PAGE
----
|Tuesday, February 11, 2003|
The “pro” version of NetNewsWire is out. Although I was initially skeptical, NetNewsWire Lite really grew on me. Now it’s probably my favorite new program since Watson. [Michael Tsai’s Weblog]
As Michael indicated, NNW Pro 1.0 is out. If this post works, it was made from NNW Pro.
Hey, it worked just dandy. That's pretty cool. And I can edit my recent entries in the blog editor.
Update: RadioServices.app is pretty much dead at this point. NNW Pro provides all the Radio Userland blog posting and editing features I need. Cool!
Over the weekend, I installed Debian Linux on a couple of surplus Dell boxes that were lying around. The goal is to build out a replacement box to host friday.com as that machines primary drive, power supply and CPU all melted down over the last year of operation without any internal fans. Ooops.
In any case, Debian has evolved significantly since the last time I installed it sometime 5 years ago (the last time friday.com needed to be rebuilt, coincidentally).
The initial challenge of installation is in dealing with Intel hardware. What a total disaster area! Interrupt this! Controller chip that! I now know way more details about the innards of these stupid disposable boxes that I ever cared to learn.
For the most part, Debian is quite straightforward to install. However, the installation process can occasionally lead one into a situation where things just get stupid.
Of course, the person doing the installation can do the same -- upon the first installation, I set up the system to do the long winded download-and-install part of the build out and then went out to run some errands. Upon my return, I could not for the life of me remember what the hell I'd set the password to.
Reformat and reinstall.
Another challenge is in setting up X11. First, you need to figure out exactly what kind of video card is in your machine -- not just the manufacturer, but the exact model number including revision and the exact amount of video RAM on the card. Then you have to figure out the horizontal and vertical refresh rates of the monitor. Next comes the mouse; what version of which manufacturer's particular mouse do you have and exactly what perversity need be done to make that third button work?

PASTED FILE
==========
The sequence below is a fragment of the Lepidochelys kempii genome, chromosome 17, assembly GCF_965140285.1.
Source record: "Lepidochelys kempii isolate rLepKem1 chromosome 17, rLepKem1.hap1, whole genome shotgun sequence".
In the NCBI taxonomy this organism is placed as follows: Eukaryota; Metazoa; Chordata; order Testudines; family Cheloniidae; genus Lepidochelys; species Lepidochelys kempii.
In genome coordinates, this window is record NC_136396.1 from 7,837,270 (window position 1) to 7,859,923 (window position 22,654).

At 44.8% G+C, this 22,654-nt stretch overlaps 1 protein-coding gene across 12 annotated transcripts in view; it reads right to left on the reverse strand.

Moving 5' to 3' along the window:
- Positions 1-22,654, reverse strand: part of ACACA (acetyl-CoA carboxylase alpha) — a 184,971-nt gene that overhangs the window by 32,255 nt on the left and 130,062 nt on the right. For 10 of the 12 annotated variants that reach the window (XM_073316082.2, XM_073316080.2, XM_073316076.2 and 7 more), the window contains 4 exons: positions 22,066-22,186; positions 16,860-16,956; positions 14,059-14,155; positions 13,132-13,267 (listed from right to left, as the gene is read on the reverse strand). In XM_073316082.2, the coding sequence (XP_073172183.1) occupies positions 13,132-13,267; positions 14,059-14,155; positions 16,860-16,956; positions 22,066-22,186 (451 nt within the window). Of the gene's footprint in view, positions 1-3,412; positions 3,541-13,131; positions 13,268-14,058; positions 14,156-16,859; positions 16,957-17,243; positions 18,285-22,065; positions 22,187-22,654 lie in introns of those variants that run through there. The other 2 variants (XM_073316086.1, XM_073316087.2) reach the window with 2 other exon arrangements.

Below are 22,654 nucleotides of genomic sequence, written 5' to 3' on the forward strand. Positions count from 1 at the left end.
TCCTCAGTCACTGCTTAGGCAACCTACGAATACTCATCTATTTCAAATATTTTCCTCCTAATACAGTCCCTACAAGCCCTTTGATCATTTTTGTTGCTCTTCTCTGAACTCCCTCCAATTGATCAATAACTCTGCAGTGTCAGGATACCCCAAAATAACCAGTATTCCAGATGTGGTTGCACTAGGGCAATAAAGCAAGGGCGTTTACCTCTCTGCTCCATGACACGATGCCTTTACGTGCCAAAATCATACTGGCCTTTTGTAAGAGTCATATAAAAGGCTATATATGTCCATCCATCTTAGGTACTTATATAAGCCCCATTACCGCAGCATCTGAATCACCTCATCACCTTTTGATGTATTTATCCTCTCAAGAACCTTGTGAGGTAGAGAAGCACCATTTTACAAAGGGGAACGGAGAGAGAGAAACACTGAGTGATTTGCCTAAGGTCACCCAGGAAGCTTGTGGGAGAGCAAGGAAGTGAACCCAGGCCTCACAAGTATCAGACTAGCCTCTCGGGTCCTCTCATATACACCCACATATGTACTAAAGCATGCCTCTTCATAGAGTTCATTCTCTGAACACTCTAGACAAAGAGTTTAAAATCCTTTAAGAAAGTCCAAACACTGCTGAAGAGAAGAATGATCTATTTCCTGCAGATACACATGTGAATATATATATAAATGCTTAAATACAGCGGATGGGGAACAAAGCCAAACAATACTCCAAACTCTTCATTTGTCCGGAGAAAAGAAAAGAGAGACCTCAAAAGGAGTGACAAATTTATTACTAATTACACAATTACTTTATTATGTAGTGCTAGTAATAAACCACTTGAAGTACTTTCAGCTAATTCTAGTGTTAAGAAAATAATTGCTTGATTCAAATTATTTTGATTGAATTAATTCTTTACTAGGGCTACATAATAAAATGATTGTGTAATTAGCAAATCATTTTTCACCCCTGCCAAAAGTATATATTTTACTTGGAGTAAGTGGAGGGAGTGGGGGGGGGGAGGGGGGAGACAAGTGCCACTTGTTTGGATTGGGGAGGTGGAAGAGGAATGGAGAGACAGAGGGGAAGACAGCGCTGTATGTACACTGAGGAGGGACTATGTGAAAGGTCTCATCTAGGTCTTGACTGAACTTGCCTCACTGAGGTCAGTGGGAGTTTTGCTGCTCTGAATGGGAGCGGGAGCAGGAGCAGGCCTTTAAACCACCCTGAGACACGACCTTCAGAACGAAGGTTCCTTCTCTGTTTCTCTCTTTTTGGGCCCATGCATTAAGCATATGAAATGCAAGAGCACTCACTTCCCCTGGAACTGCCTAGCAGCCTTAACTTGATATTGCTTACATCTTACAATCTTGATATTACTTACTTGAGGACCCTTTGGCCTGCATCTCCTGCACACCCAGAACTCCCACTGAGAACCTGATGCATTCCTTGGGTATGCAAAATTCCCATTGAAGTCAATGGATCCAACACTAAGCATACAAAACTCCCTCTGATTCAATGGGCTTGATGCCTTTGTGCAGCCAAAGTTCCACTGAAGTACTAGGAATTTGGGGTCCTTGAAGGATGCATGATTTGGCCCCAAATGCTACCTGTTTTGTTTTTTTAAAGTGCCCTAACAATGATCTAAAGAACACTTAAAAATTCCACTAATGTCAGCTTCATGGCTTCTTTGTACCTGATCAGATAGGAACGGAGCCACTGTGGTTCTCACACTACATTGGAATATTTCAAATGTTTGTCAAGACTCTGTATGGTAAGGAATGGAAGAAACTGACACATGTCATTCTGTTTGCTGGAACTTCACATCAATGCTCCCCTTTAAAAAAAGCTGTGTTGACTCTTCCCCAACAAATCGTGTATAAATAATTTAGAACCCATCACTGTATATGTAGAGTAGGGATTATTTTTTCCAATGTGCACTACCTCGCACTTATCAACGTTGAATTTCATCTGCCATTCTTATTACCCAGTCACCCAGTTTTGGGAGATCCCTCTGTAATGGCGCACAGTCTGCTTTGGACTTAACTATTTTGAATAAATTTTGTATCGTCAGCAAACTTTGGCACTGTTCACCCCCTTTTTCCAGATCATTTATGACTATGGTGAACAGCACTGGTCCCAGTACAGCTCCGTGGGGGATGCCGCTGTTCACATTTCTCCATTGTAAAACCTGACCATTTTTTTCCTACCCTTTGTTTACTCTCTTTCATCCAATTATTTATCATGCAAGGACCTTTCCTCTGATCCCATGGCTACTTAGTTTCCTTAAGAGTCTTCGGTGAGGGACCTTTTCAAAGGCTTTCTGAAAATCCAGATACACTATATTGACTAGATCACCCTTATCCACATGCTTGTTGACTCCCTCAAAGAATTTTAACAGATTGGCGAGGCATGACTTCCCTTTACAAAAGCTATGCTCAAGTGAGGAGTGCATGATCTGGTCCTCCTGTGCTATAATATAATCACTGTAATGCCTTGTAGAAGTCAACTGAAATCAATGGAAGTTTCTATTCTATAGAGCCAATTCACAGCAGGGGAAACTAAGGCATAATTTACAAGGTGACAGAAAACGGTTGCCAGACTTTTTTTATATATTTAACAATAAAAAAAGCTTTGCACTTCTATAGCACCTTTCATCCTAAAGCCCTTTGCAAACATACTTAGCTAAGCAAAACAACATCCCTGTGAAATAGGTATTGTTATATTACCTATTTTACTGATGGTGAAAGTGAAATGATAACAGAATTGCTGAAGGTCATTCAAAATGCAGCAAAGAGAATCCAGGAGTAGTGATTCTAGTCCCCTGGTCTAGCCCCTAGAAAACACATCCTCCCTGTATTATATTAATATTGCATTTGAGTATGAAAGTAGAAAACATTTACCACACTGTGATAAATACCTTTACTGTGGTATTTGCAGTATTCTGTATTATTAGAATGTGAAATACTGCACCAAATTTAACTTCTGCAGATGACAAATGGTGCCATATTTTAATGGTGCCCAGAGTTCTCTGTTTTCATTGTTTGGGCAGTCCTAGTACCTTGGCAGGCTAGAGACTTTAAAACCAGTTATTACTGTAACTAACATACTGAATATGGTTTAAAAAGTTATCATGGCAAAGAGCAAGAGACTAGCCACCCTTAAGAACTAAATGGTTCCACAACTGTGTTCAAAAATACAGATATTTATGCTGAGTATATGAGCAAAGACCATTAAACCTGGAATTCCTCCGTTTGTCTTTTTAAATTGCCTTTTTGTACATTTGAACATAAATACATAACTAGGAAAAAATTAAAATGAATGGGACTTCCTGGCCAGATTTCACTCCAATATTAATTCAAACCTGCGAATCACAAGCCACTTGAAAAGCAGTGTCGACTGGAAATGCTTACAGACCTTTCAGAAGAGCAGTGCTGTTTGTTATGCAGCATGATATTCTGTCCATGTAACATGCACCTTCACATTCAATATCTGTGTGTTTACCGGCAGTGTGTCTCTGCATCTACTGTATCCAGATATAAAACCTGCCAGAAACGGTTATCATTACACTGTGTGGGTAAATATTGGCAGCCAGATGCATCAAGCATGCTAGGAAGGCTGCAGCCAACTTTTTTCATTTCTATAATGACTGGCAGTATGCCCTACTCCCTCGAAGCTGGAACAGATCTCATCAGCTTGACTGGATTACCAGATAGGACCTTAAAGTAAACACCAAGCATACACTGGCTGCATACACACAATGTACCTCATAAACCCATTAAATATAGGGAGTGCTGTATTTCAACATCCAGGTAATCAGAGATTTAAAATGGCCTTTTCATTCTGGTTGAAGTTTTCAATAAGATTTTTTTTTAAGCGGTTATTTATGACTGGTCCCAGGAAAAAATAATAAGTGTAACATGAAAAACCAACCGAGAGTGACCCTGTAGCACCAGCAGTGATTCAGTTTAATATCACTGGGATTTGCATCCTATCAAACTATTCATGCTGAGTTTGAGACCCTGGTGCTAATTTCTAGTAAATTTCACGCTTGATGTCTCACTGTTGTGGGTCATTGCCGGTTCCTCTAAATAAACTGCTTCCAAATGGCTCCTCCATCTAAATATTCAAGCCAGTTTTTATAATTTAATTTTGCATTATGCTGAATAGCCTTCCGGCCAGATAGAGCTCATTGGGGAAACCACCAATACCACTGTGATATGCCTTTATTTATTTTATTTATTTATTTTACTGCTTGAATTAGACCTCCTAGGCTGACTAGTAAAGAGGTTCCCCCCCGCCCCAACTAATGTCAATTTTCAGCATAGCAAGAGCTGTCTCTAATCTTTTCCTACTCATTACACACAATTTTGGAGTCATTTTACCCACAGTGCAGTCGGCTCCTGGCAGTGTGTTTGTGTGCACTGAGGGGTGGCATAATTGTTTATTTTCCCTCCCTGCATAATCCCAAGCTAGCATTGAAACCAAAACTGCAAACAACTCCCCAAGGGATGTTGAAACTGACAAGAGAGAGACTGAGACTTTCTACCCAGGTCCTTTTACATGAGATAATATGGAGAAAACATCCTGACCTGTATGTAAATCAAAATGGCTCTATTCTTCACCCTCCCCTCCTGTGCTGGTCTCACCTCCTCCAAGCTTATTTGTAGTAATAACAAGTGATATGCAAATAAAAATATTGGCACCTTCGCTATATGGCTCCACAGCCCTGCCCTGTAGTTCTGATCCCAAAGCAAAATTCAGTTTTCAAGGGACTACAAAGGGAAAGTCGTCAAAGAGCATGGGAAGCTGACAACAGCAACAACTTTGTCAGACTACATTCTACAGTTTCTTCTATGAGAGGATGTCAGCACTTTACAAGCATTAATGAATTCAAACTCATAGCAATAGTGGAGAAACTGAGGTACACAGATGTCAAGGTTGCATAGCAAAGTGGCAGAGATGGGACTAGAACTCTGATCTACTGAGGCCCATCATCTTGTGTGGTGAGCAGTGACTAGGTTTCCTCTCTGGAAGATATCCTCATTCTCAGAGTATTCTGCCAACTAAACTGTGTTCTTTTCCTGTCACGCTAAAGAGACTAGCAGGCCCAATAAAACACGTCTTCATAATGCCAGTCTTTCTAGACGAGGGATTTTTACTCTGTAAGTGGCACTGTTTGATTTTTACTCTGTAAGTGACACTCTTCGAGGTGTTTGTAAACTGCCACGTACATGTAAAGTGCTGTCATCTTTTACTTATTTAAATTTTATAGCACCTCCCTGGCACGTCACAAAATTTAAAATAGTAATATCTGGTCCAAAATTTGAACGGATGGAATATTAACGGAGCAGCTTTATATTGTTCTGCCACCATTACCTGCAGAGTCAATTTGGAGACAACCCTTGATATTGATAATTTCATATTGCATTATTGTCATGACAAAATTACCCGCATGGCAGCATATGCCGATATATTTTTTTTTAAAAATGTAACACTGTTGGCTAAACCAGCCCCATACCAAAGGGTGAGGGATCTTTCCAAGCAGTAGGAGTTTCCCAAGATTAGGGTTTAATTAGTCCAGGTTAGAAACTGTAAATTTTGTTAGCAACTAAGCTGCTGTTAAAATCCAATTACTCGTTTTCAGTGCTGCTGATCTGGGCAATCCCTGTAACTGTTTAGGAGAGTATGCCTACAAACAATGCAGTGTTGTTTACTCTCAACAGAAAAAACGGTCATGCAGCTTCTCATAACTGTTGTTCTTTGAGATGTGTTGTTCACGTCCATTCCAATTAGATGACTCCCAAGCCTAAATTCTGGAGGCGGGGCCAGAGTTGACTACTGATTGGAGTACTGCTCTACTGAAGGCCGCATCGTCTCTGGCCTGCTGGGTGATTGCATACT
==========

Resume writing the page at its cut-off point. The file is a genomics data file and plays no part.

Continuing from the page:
In my case, I only had to reconfigure the video card twice and the mice three times to finally get the system to the point where (a) X11 actually runs and (b) it shows more than that stupid grey moire riddled screen. Question: Who the hell thought it would be a good idea to use such a nasty, headache inducing, background as the default in X11?
The next challenge is getting the machine to boot to an X11 based login prompt. This is actually quite easy. Just choose a display manager.
I made the choice of using KDM -- the KDE display manager.
Worked perfectly. Login was a breeze and the wizard help me setup my account.
But the whole thing is unusably slow! Not that that is a surprise -- I'm running the system on a 200mhz Pentium with 32MB of RAM.
However, the last time I installed Linux-- long before KDE was available-- it was on a Pentium 133 and it was fast, fast, fast.
Unfortunately, I can't find the damned option to turn down the eye candy that was presented during the KDE's account initialization wizard. I doubt if it would help that much as KDE in and of itself is simply a heck of a lot more heavyweight than the baseline X11 stuff I was running so many years ago.
KDE is quite a beautiful environment. Works quite well and provides an excellent sweet of general applications that work relatively well.
Linux is a great desktop environment for folks with the patience and knowledge to get the damned thing running correctly on their system. However, it is a long, long way from being an OS that my mother could use.